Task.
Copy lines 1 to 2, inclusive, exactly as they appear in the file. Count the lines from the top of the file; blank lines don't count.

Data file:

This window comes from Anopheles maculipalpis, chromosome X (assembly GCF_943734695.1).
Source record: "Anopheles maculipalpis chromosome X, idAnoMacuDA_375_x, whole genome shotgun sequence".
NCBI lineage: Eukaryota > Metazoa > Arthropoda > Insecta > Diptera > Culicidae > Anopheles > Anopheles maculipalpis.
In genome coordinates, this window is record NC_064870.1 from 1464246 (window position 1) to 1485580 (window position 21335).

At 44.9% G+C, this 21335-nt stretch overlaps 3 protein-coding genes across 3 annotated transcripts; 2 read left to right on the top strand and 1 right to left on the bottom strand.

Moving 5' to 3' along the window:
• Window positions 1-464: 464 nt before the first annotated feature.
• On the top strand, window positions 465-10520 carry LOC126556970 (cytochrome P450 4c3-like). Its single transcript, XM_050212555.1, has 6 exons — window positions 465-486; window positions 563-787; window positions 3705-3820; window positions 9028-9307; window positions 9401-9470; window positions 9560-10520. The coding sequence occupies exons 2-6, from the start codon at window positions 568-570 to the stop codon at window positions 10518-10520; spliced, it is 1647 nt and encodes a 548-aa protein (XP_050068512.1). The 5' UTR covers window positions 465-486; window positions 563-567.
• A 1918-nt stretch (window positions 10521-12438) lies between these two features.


This window comes from Anopheles maculipalpis, chromosome X (assembly GCF_943734695.1).
Source record: "Anopheles maculipalpis chromosome X, idAnoMacuDA_375_x, whole genome shotgun sequence".